Citizen Journalism with a Better Flavor
Volume VII, Issue IV
A Case for Vision
The day was growing long as the evening light outside was fading away. I was installing the model our studio had built of a major resort in the welcome center. At 1" = 500' the physical model showed ski slopes, golf courses and a wonderful water park on a most amazing mountain location. The staff had quietly slipped in and out to look at the artistic rendition of the resort's majesty and many had expressed their admiration. I was hurrying to place the identifying numbers for the map key when I first noticed that I had an audience. Two teenagers had come in to look at the model up close. Their parents were already headed in to the indoor pool area but even the wonders of a world-class resort couldn't stop youth from being intrigued by a statement of vision.
One of the girls gazed at the model with what appeared to be skills of observation beyond her years. There was no need for the admonition: "Don't touch anything!" In fact, I would have considered it an insult. Both sisters displayed incredible respect for the work taking place before them. Though the first girl was quite conversant in literature (how many kids can use the words 'Utopian' and 'Distopian' in their conversation); Homeschoolers? Perhaps, but I didn't ask. Tolkien, Lewis and Rowling were better topics for conversation. The girls had clearly been raised to treasure literature and thought. That they lingered when a really fun moment awaited them through the next doorway spoke volumes to me. Young people (and I have been priviledged to work with the best in our studio) want to see vision and deserve to be shown our best efforts at it.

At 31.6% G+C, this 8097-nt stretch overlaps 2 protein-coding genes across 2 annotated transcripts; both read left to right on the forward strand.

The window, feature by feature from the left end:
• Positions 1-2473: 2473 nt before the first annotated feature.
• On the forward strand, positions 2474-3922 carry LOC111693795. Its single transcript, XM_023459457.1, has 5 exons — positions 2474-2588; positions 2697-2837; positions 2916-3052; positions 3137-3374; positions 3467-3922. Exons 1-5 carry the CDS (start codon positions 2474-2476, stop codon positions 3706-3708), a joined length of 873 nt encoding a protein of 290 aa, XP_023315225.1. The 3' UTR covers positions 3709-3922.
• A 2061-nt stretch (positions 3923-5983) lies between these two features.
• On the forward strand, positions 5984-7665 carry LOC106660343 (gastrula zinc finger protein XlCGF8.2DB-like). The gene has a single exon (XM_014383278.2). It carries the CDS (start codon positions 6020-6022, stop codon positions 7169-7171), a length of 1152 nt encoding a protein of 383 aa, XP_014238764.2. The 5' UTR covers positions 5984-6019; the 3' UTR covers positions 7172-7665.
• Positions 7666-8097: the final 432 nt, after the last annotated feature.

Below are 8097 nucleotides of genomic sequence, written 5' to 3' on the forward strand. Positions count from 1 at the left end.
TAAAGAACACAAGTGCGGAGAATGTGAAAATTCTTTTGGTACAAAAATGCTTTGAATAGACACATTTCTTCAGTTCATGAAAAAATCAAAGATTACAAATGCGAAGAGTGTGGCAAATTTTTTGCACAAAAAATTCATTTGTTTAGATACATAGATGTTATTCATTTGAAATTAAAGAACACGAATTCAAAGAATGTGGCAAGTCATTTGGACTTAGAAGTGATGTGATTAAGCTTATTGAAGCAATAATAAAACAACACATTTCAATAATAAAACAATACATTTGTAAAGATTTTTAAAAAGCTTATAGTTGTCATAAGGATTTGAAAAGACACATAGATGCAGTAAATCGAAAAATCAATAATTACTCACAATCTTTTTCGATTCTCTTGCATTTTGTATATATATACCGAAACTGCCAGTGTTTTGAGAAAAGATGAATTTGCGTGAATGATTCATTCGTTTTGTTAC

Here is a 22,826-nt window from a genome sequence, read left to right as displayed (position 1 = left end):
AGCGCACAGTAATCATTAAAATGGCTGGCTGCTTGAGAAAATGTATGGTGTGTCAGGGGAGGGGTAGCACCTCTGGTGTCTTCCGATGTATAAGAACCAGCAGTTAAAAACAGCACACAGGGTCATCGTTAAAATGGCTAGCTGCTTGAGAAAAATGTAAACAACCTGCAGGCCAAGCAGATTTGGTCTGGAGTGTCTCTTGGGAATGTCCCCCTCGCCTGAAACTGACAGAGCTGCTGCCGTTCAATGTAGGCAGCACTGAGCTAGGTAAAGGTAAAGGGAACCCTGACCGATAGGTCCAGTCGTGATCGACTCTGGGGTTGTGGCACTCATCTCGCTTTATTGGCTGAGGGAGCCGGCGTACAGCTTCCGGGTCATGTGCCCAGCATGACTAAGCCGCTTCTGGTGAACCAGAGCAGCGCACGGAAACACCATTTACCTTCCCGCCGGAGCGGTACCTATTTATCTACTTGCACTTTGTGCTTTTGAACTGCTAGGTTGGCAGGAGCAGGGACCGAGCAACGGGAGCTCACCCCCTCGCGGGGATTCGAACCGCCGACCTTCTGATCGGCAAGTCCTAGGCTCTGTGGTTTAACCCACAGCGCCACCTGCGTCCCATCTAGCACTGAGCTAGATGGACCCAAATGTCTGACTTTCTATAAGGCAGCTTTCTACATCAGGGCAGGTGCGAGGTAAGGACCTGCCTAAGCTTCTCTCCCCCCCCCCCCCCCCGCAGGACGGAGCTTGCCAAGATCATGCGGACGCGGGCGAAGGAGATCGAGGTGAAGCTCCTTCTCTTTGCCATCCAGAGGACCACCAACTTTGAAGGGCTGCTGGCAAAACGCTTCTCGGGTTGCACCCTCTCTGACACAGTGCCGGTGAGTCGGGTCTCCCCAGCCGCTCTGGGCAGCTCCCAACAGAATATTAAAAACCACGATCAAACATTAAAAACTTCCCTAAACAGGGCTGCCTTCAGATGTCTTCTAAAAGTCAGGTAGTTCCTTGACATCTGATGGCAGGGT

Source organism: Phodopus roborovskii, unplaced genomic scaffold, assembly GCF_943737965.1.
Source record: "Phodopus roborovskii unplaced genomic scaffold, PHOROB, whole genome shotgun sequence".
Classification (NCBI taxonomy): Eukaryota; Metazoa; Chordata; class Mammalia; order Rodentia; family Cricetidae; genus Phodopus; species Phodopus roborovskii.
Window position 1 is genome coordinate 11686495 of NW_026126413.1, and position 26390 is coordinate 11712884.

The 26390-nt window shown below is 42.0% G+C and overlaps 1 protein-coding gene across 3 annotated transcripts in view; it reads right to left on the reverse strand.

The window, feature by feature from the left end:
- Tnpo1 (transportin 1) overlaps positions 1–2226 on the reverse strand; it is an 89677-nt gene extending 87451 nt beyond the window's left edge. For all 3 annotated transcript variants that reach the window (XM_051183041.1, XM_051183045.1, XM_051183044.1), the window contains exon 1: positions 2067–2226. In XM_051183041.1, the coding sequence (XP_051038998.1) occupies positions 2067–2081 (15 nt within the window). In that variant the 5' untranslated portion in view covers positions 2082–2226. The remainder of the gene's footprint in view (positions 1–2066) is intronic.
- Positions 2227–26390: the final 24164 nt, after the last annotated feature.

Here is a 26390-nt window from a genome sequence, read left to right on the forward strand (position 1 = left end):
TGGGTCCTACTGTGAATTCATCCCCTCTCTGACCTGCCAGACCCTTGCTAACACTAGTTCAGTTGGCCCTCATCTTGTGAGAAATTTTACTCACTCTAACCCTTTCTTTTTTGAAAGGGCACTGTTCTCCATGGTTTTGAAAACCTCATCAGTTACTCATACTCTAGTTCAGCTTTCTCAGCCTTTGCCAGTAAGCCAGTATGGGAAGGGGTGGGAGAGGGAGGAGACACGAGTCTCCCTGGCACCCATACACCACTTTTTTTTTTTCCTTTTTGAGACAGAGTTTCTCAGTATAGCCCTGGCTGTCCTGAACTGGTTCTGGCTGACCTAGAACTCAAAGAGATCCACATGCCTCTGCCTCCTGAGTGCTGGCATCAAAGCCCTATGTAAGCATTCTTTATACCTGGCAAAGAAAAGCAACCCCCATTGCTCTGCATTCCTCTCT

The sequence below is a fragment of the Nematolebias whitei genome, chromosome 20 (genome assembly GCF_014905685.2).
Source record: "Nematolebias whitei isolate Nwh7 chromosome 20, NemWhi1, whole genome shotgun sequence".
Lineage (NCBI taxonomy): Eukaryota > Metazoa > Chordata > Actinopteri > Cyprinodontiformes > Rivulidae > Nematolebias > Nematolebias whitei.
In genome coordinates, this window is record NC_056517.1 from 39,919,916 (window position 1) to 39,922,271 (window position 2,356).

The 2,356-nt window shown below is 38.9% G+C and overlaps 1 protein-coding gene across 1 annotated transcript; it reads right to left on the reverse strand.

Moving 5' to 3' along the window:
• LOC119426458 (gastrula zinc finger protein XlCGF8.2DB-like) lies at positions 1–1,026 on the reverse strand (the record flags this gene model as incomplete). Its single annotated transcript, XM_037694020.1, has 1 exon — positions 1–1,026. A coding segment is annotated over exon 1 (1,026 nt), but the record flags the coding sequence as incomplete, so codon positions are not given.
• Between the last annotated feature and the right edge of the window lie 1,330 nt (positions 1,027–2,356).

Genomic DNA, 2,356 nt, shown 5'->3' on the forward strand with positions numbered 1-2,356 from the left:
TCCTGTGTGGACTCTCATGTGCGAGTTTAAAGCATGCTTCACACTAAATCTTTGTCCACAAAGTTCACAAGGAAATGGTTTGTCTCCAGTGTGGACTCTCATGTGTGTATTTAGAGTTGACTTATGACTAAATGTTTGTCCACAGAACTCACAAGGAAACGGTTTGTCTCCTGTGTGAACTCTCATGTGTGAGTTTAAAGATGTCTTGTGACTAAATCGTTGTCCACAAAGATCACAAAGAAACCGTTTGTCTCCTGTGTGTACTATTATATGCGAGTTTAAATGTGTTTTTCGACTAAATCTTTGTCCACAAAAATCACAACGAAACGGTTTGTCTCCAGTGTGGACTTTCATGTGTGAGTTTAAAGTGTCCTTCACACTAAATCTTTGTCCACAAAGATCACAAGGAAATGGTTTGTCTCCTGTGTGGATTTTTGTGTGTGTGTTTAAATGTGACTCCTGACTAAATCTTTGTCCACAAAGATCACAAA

Most of my life has been spent in the field of visualization. It has involved constructing hundreds of little models of proposed projects, the drawing and painting of innumerable renderings and as the economy recently crumbled, some really interesting publishing projects. Vision is as essential to the soul as food is to the body, so, as S. Truitt Cathy says: "Make it good!" It is in our blood. It is a part of our history.
Michigan at the turn of the Century was poised to become a center of vision and innovation. My own ancestors fled Bavaria in 1870 as Otto von Bismark 'unified' Germany. They came to the American Northwest to settle in that cold land, finding employment on the growing railroad. The men set out first, seeking their fortunes, and saved their money to bring their ladies to the New World. When Oma arrived, she quickly decided she didn't like the boys working on Sunday, so they found work in Bay City's growing sawmill industry. Eventually Bay City would become known for pre-manufactured houses as Aladdin Homes and Lewis Homes would enter the market that Sears Roebuck is most famous for. The companies grew well into the Twentieth Century, but faltered during America's Great Depression.